So if your loved ones waiting back home dig strong and bold coffee, grab a pack of kapeng barako as pasalubong.
Bacolod has some of the tastiest and sweetest treats like piaya. It is a flat unleavened grilled bread with muscovado sugar or sweetened ube (purple yam) filling.
The delicacy is one of the economic boosters of Negros Occidental, which is part of the Sugar Bowl of the Philippines.
The Filipinos’ favorite breakfast has gotten a makeover: bottled gourmet tuyo.
Pieces of tuyo are placed inside a fancy mason jar together with other flavorings like aromatics, spices, herbs, and olive oil.
Since they are bottled, they are undoubtedly transport-friendly.
Ube halaya (purple yam jam) is a famous dessert in the Philippines that are usually served in lyanera (round aluminum mold). However, there are also bottled ube halaya, taking them home is easy-peasy.
One has to appreciate its taste and how it is made—boiling the purple yam, mashing it, and mixing it on a large pan over medium heat. Mixing alone takes hours of work. It is physically draining too because the mixture thickens as you add in evaporated and condensed milk and sugar.
The best ube halaya in the Philippines goes to the Good Shepherd Convent in Baguio. Although that from Tagaytay can also rival the taste of the Baguio-based ube halaya.
Pastillas de leche
A Filipino favorite, pastillas de leche are soft milk candies made from carabao’s milk, sugar, and butter.
Every place to have their versions of pastillas de leche. However, it is said to originate from Bulacan. You better check the packaging to be sure you are tasting the authentic pastillas.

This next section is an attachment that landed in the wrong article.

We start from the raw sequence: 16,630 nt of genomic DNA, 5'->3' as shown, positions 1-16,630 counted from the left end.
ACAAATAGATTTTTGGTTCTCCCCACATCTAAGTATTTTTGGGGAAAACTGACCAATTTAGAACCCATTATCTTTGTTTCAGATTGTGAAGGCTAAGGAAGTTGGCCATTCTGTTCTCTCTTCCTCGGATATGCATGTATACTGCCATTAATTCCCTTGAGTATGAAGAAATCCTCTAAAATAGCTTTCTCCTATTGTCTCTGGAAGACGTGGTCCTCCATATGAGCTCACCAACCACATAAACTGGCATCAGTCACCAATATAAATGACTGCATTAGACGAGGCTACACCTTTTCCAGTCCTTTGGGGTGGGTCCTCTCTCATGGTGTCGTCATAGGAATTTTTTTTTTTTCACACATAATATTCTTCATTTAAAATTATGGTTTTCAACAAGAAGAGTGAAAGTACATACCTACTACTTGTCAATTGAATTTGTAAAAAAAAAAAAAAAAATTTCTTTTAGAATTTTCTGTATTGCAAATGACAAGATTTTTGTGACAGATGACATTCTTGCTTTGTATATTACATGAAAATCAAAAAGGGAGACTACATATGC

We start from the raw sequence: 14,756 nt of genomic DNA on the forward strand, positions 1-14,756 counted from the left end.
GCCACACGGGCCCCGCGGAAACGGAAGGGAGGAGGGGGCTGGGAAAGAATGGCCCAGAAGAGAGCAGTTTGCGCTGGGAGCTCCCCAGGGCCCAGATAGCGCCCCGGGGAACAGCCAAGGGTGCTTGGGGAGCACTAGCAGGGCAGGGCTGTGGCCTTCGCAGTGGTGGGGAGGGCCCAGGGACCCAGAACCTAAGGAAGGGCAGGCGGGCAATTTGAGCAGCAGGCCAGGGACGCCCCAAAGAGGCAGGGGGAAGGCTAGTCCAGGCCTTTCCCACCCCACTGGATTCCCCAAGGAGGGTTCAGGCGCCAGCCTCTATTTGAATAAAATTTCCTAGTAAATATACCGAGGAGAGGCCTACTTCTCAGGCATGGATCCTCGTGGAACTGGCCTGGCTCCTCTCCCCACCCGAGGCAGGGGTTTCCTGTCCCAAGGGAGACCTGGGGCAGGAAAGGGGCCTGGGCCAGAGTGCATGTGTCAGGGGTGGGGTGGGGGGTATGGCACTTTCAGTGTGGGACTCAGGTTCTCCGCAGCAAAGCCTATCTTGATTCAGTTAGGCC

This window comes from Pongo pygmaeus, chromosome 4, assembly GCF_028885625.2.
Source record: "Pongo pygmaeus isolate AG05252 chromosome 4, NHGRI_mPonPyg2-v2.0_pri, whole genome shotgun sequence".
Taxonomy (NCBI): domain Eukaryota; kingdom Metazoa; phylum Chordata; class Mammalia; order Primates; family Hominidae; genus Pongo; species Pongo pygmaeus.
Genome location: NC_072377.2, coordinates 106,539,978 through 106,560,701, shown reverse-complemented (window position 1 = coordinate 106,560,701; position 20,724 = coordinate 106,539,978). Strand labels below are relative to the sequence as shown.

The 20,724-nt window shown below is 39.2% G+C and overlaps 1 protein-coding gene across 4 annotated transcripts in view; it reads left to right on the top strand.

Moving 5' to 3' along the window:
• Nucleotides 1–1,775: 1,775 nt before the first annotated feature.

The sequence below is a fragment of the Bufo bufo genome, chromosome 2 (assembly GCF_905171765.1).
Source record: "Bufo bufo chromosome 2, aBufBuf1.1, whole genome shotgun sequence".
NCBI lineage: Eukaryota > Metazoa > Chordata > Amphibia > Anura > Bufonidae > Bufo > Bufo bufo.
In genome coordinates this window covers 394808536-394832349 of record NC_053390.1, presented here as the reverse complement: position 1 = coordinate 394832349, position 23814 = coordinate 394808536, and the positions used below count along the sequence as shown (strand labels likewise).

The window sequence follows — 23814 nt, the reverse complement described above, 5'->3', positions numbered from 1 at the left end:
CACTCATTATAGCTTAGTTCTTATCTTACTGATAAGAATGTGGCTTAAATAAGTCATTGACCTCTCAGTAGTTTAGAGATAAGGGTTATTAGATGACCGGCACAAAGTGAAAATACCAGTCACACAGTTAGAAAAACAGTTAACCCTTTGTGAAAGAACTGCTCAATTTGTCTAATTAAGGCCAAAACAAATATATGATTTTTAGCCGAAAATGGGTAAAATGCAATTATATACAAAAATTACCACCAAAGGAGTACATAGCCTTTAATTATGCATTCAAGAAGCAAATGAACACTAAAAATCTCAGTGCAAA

While at it, in San Miguel, Bulacan, pastillas de leche comes in special bunting wrappers. It is locally known as the art of paper cutting.
Nonetheless, whether wrapped in plain white or colorful wrapper, its milky goodness taste is the same. You’ll definitely want more so bring packs and packs of this melt-in-your-mouth treat.
There are ube and monggo (bean paste) hopia that you can buy at Chinatown in Binondo and take home to your loved ones.
Then, there is the hopia Ibanag, which is proudly made in Tuguegarao.
Hopia is a mooncake-like pastry with a thin flaky crust. The difference with hopia Ibanag is its crunchier crust and garlicky taste. There’s also a hint of tangy taste.
Buko pie is the classic pasalubong. It is made from young coconut meat, sugar, and milk in bread crust.
Buko pie is available anywhere in the Philippines. However, those from Laguna are hands down the most delicious and filling. There’s a long stretch of buko pie stalls along the main highways of the province.
Uraro cookies is a pastry made from arrowroot flour. The cookies are so soft and chewy and almost powdery.
There’s an abundance of arrowroot plants in Marinduque, and the best-tasting variety of uraro cookies are from this province.
Tapuy is actually a rice wine with strong alcoholic taste. It leaves a lingering taste that’s why people compare it with Japan’s sake. However, tapuy is on the sweeter side.
Tapuy is made from glutinous rice, ginger extract, and bubod (Cordilleran yeast).
Good Shepherd treats
Speaking of ube halaya above, the nuns from Good Sheperd Convent have been cooking the jam since the 1970s. They’ve already perfected its smooth, creamy mixture.
However, ube halaya is not the only specialty of Good Shepherd. They offer lots of food and non-food goodies that you can take home.
When in Baguio, don’t forget to drop by one of its stores. More than buying its treats, you are contributing to a worthy cause. The convent helps provide for the basic needs of the Cordillera youth.
Peanut butter bar
For the kids and kids at heart, peanut butter bars are your best bet. The most popular brand is, of course, Choc*Nut.
It has a milk chocolate flavor with a unique and addicting taste. Choc*Nuts are sold in grocery stores and supermarkets, so you’ll surely find a pack or two to bring home to the kiddos.
Apparently, you have a lot of choices for food souvenirs to buy when in the Philippines. If you got confused, it’s better to ask your loved ones what they want for pasalubong.